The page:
Linked by Thom Holwerda on Thu 18th May 2017 15:41 UTC

So for today's AMD Financial Analyst Day, AMD has released a little bit more information as part of the next step of their campaign. The first Vega product to be released has a name, it has a design, and it has performance figures. Critically, it even has a release date. I hesitate to call this a full announcement in the typical sense - AMD is still holding some information back until closer to the launch - but we now finally have a clear picture of where the Vega generation kicks off for AMD.

Say hello to the Radeon Vega Frontier Edition.

First Ryzen, now Vega, with Ryzen 9 on the way. AMD is on a roll, and Intel is scrambling. Competition!

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AMD. NVidia, Intel ....
by cade on Fri 19th May 2017 00:39 UTC
Member since:

Intel is "CPU".
NVidia is "GPU"
AMD is "CPU + GPU".

It would be logical to infer that AMD would have the potential for a more flexible/broader product/technology strategy; i.e. there are reasons to believe that there can be a good "upside" to AMD.

While AMD bought ATI, Intel did not buy NVidia.
That must mean something good for AMD.

Reply Score: 1

RE: AMD. NVidia, Intel ....
by JLF65 on Fri 19th May 2017 15:30 in reply to "AMD. NVidia, Intel ...."
JLF65 Member since:

Intel makes CPU+GPU as well as just CPU. They've long had their own GPU line, which can't compete with either AMD (ATI), or nVidia, so they've kept it for their CPU+GPU mobile market chips.

Reply Parent Score: 2

RE[2]: AMD. NVidia, Intel ....
by Kochise on Fri 19th May 2017 17:42 in reply to "RE: AMD. NVidia, Intel ...."
Kochise Member since:

No. They just sell regular computers with their GPU on the main board as well. Up to you to power you rig with a stronger horse if needed. Several business and office computers doesn't need much that Intel's HD graphics that also quite improved with time and are perfectly OpenGL 4 capable.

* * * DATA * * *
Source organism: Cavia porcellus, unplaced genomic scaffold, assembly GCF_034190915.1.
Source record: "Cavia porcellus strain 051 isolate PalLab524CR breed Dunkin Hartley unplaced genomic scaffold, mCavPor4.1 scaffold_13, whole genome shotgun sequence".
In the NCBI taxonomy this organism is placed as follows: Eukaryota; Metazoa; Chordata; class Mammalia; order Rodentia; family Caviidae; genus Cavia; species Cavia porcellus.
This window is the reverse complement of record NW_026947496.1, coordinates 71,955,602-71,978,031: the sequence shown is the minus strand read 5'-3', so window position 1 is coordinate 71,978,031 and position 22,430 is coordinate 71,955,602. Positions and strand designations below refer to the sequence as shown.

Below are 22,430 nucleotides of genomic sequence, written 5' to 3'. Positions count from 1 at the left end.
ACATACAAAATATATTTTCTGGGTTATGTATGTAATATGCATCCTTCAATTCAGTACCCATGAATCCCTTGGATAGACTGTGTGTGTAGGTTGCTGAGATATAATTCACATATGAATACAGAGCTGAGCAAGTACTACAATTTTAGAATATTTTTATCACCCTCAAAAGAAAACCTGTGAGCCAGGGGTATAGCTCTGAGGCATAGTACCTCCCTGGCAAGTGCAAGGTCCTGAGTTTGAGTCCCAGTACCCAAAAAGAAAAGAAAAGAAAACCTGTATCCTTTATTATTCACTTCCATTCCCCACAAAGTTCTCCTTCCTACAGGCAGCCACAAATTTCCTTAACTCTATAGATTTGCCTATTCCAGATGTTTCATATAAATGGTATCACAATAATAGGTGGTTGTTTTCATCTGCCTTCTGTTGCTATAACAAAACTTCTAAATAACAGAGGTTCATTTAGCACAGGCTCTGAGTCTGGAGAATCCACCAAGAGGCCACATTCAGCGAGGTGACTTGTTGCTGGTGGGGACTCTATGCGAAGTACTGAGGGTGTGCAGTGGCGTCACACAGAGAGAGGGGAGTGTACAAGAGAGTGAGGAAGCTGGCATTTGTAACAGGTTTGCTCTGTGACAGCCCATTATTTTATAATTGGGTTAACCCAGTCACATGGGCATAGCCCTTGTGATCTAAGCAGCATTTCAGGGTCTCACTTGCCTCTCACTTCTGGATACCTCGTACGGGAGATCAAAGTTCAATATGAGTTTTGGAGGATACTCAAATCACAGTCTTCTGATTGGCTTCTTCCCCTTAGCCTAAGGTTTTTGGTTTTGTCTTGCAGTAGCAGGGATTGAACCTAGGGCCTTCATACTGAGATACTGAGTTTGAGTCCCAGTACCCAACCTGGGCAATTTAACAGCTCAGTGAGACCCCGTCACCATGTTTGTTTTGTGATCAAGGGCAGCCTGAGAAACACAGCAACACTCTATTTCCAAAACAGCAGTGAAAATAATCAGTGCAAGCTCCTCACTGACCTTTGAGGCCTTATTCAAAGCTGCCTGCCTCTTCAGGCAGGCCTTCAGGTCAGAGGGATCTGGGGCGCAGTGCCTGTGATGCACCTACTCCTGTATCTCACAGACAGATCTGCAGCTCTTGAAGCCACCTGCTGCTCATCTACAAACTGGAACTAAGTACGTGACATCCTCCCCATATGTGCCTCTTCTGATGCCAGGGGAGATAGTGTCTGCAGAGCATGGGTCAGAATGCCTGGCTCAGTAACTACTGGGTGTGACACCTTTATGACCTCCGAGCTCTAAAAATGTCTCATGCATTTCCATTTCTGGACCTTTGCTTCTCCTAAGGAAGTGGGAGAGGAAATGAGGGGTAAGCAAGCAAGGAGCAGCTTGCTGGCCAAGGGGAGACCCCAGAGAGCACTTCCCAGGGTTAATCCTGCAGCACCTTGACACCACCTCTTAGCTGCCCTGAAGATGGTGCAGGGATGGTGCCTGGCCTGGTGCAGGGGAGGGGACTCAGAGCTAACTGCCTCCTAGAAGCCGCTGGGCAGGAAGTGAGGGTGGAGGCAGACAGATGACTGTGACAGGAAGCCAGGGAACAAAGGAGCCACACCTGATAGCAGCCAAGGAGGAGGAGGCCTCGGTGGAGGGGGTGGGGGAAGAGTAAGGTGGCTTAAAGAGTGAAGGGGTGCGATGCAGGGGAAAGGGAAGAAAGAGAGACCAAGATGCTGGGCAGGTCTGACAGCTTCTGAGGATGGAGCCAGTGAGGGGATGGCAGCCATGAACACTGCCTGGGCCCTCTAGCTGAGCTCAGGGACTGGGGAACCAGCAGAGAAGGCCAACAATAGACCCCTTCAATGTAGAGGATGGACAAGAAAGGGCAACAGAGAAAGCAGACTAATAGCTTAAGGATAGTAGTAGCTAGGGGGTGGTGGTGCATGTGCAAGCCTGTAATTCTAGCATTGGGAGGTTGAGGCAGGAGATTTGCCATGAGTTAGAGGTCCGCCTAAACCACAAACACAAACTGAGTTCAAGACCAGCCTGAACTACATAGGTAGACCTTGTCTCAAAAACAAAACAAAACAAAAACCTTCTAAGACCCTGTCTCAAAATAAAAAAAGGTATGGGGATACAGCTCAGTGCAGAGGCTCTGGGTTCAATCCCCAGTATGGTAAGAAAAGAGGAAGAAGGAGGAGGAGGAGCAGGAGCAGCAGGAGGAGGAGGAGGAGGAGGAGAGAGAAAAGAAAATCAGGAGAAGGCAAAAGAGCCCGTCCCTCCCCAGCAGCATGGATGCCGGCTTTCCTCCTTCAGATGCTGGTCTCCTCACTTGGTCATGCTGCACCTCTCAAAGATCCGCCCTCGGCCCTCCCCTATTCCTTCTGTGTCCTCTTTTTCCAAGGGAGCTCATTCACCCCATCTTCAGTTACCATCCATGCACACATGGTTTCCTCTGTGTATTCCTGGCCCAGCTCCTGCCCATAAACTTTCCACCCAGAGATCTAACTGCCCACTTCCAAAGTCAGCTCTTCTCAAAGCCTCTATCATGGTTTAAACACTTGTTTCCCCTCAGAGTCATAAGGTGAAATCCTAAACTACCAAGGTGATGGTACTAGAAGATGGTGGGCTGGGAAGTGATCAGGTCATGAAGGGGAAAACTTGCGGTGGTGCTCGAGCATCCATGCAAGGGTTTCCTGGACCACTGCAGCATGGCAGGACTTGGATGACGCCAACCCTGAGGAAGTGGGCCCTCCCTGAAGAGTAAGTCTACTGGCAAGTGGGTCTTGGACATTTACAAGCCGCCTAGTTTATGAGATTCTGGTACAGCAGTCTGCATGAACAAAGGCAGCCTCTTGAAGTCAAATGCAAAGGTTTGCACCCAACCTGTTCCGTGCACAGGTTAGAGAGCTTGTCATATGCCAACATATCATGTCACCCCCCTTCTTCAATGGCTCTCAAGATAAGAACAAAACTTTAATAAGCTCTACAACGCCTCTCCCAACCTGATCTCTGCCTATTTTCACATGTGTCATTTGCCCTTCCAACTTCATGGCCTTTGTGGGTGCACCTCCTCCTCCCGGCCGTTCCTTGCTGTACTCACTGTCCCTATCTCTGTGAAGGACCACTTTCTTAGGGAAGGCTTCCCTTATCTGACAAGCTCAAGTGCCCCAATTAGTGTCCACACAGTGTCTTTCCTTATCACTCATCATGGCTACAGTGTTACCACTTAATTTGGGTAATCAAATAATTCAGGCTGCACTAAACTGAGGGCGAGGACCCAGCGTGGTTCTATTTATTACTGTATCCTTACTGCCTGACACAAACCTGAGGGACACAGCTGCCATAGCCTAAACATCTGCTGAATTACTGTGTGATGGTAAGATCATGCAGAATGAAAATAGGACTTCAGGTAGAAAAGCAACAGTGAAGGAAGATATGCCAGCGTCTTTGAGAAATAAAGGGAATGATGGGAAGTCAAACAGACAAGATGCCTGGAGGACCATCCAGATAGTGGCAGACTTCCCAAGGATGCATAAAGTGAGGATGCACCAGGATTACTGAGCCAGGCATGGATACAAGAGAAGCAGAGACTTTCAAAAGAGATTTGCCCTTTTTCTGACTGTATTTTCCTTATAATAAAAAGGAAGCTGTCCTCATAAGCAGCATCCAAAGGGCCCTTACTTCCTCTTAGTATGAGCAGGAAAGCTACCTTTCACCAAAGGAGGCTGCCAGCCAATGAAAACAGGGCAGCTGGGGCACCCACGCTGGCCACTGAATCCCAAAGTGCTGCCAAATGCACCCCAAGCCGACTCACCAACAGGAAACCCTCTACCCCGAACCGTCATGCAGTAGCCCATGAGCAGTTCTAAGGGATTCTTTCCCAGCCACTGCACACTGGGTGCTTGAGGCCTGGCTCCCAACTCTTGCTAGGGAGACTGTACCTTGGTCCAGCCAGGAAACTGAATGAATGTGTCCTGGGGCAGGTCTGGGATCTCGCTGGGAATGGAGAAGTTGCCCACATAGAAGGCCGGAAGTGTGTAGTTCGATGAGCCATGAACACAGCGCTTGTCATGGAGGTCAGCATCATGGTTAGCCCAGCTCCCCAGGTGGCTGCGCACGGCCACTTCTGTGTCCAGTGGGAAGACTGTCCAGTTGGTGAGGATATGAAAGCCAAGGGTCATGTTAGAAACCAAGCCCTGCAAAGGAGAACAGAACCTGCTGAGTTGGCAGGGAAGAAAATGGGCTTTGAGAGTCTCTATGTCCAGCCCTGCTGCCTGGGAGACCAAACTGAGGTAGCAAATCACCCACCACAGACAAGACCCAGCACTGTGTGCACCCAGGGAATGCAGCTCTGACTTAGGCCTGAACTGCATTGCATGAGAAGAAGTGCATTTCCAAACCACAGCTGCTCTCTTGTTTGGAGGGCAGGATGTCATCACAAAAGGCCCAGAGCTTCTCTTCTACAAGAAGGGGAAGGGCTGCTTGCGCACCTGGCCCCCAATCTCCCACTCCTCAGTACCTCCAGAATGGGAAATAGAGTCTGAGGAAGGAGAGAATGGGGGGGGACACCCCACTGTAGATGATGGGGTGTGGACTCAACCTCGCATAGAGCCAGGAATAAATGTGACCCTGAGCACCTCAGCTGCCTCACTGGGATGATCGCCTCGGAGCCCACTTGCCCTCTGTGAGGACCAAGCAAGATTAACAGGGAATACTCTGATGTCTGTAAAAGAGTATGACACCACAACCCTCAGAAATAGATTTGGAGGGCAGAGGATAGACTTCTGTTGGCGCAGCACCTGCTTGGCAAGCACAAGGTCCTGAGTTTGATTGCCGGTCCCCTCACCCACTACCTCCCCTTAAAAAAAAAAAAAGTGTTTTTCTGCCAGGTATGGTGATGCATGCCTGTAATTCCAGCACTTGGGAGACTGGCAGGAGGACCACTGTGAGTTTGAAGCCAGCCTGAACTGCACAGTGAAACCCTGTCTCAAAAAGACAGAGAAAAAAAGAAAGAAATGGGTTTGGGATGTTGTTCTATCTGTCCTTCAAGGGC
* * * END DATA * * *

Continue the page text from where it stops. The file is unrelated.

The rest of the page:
Reply Parent Score: 2

RE[2]: AMD. NVidia, Intel ....
by cade on Sat 20th May 2017 00:43 in reply to "RE: AMD. NVidia, Intel ...."
cade Member since:

To clarify, and in agreement with your comment, I meant "GPU" to refer to the more powerful GPUs capable of decent gaming and good candidates for VR/AR (virtual/augmented reality) applications; part of my programming work is 3D game engine research/development and I implicitly assumed the powerful-GPU-context, not the low power GPUs useful for business/office/etc. graphics (the latter are still useful for many people of the non-{gamer, technical} variety).

Apple's OSX is my primary software development platform prior to potential porting to other operating systems and being a 3D graphics guy I was surprised why a multimedia-centric company like Apple would shove a non-performant oriented GPU (Intel rather than NVidia/AMD) in the mac-mini. Even make the mac-min abit fatter for cooling of a decent GPU. I say this since a mac-mini "weaponised" with a real/powerful GPU (at least supporting OpenGL 4.0) would be a convenient software development box for us "graphics" dudes.

I hope that AMD's CPU/GPU stance, with possible side-effect being pressure on Intel/NVidia, may lead to Apple having easy access to options about a more functional mac-mini, etc.

My theory is that Apple will have to realise that, in a philosophical/creative sense, selling iPhones as their main product is not enough even though it's their "cash cow" since Apple may risk being confused as primarily a seller of mobile phones. Thus it will have to go back to it's roots and start to frequently refresh it's computer product lines; e.g. a modular/fatter mac mini useful for pro/consumer usage.

Let's wait and see.

Reply Parent Score: 1

RE[2]: AMD. NVidia, Intel ....
by cb88 on Mon 22nd May 2017 13:26 in reply to "RE: AMD. NVidia, Intel ...."
cb88 Member since:

That isn't accurate... Intel GPUs power tons of low end desktops ie (what your grandparents, 50+% of business users and just about all kiosks will be running).... the win the lions share of GPU sales just because they sold a CPU + any GPU at all.

Reply Parent Score: 2